Blog Barista: Bob Marquis, CPA, PMP | Feb 26, 2020 | Project Management | Brew time: 5 min
Following process seems to get bad press these days. For example, the Agile Manifesto suggests “People over Process.” Managers say, “don’t let following the process stand in the way of satisfying the customer.” But is following the process really the problem?
Successful organizations that satisfy their customers are differentiated by how they do things; their processes. Take McDonald’s for instance. McDonald’s is obviously very successful, but no one would claim that it’s because they have the best hamburgers in the world. McDonalds is successful in large part because of their processes; how they do things. The service is fast, the food is prepared consistently, and their people know what to do. McDonald’s also uses technology to optimize their processes which helps to keep their prices low. People go to McDonalds not because of their great hamburgers but because they know what to expect.
This is similar for Amazon. Amazon doesn’t sell anything you can’t buy somewhere else. But Amazon is differentiated from their competitors because of their processes. They make it easy for customers to buy. They fill orders fast. Their error rate is very low. Like McDonalds, they apply technology to optimize the way they do business. People shop on Amazon not because of what they sell but because of how they do things.
McDonalds and Amazon are very good at satisfying their customers. And they are very good at following their processes. The lesson is simple; satisfying the customer should not have to occur outside of the process. Satisfying the customer should be the result of following the process.
In many business situations, a root cause analysis of customer satisfaction issues often finds that the following process is not the problem at all. In fact, process is often the answer to some of the real problems.
For example, in some situations we find that organizations don’t actually have a process; or the process has changed so much over time that no one is sure what it’s supposed to be anymore. No one really knows how things are supposed to get done. One or two key people seem to be the ones who make things happen. In other situations, things have to get newly figured out each time they get done. Using Capability Maturity Model Integration (CMMI) terms, the organization is at Level 1 where processes are unpredictable, poorly controlled and reactive. When things go wrong, it’s not because the process failed, it’s because there was no real process in the first place.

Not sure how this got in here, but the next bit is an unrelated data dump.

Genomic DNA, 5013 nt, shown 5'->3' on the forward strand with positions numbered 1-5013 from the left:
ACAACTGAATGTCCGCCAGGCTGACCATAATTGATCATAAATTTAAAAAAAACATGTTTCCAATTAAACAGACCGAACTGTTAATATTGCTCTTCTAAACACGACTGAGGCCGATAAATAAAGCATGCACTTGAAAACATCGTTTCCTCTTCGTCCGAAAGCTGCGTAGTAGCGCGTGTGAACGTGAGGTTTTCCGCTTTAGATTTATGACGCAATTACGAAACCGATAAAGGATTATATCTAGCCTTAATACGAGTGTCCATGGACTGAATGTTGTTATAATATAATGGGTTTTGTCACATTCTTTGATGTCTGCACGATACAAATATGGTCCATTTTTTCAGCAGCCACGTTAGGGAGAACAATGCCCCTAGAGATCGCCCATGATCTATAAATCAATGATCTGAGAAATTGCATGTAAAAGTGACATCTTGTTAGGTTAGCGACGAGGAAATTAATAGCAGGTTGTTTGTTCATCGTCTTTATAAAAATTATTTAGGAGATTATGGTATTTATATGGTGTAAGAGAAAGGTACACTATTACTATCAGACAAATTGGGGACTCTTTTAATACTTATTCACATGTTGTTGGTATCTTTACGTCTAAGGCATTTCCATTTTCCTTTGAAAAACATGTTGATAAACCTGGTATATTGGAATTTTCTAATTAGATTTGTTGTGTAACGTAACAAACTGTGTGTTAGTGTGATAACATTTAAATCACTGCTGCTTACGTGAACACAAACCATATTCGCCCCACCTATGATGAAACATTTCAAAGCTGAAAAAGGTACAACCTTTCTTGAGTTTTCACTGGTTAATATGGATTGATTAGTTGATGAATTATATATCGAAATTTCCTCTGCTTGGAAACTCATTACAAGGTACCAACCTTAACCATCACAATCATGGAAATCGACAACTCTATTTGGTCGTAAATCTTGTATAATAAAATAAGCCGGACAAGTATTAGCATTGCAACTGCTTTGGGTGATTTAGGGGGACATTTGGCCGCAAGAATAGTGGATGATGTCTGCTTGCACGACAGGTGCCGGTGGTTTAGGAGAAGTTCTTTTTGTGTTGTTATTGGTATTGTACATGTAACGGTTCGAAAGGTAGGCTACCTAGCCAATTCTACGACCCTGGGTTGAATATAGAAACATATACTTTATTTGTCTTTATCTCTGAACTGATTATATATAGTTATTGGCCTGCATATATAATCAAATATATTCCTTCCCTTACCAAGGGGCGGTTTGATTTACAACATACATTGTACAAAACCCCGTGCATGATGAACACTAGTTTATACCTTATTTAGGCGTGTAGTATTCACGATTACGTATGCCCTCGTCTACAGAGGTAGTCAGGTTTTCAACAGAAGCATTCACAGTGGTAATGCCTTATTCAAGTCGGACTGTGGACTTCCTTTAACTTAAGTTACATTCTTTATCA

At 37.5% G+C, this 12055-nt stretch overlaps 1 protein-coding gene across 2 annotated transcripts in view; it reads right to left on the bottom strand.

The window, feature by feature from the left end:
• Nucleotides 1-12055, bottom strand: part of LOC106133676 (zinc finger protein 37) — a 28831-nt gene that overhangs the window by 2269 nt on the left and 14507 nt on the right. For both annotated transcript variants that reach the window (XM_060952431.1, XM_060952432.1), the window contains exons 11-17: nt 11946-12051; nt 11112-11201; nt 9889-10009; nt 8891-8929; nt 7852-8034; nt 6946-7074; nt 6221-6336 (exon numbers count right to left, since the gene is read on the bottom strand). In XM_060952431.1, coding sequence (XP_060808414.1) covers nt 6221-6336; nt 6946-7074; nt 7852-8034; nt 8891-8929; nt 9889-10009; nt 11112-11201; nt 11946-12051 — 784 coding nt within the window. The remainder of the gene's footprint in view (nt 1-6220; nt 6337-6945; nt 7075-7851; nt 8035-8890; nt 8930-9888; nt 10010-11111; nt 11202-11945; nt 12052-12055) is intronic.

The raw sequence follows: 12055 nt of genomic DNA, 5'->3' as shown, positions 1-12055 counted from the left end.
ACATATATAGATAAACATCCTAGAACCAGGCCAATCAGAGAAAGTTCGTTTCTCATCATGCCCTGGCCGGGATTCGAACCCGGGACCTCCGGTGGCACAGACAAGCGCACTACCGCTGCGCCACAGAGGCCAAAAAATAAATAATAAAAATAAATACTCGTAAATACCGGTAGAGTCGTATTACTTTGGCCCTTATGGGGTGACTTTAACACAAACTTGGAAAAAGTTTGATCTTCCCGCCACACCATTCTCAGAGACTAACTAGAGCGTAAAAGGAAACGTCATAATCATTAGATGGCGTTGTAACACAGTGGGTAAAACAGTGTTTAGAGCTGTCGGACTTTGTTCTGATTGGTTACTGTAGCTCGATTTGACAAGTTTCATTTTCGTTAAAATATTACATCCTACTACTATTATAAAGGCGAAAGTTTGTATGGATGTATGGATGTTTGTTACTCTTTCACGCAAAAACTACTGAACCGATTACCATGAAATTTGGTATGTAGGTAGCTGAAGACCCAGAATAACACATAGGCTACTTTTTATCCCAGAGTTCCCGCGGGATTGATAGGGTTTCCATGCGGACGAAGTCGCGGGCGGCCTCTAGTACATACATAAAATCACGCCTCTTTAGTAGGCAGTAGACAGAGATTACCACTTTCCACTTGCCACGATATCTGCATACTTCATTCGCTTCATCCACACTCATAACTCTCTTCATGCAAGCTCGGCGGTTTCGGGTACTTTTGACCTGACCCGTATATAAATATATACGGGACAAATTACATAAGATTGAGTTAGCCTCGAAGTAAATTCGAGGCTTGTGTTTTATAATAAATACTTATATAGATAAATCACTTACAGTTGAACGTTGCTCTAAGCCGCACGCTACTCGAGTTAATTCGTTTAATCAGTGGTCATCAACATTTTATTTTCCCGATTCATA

In other situations, there may be a process, but employees either don’t know it or they don’t use it often enough to remember it. Either they haven’t been sufficiently trained, or the process is not documented for infrequent use. In these cases, employees can feel frustrated. They point to the process as being an obstacle, but the process itself is not the problem.
Sometimes employees just don’t understand why they need to follow the process. They don’t see the bigger picture or the reasons the process is in place. This is particularly true in large organizations.
There are also some people who enjoy being heroes. They like using their position to save the day. Unfortunately, this usually disrupts everyone else who is trying to follow the process. Everyone else ends up having to jump through hoops, outside of the process, while the hero pats himself on the back for “breaking down barriers.”
Of course, just having good processes isn’t enough. Execution of the process is often more important than having the perfect process. An average process that is flawlessly executed may outdo a very streamlined process that is poorly understood or inconsistently followed.
Time has to be spent on processes. Time is required to develop good processes in the first place. Time is required to document them. Time is required to educate the people performing them. Compliance efforts are required to make sure people follow the processes. Metrics are required to improve them. Then time is required to continuously refine them, update documentation, and retrain people.
All of this comes at a cost. But the cost, in time, dollars, and customer satisfaction is less over the long run than not doing this. Quality used to be thought of as a cost until Philip Crosby taught us that quality is free; that an investment in improving quality pays itself back very quickly. The same is true for processes. We will spend less time developing good processes and educating our people on them than in confusion, doing rework, holding clarification meetings, sending emails, etc. that result from having poor processes. And customer satisfaction improves when things run smoothly.
Organizations should, of course, be adaptive and open to better ways of doing things. Business, and processes, evolve. It is healthy. Processes should undergo continuous improvement just as they do at McDonald’s and Amazon. Both of these companies are not just adaptive, but they are leaders in introducing better ways of doing things. However, when processes do change, diligence is required to ensure the change is properly absorbed by the organization. Process changes are just like system changes. They require the documentation to be updated, communication to occur, and training to be provided. If these things aren’t done, we end up in familiar territory with people blaming “the process,” circumventing it, and being counter-productive to the very objectives they are trying to achieve.
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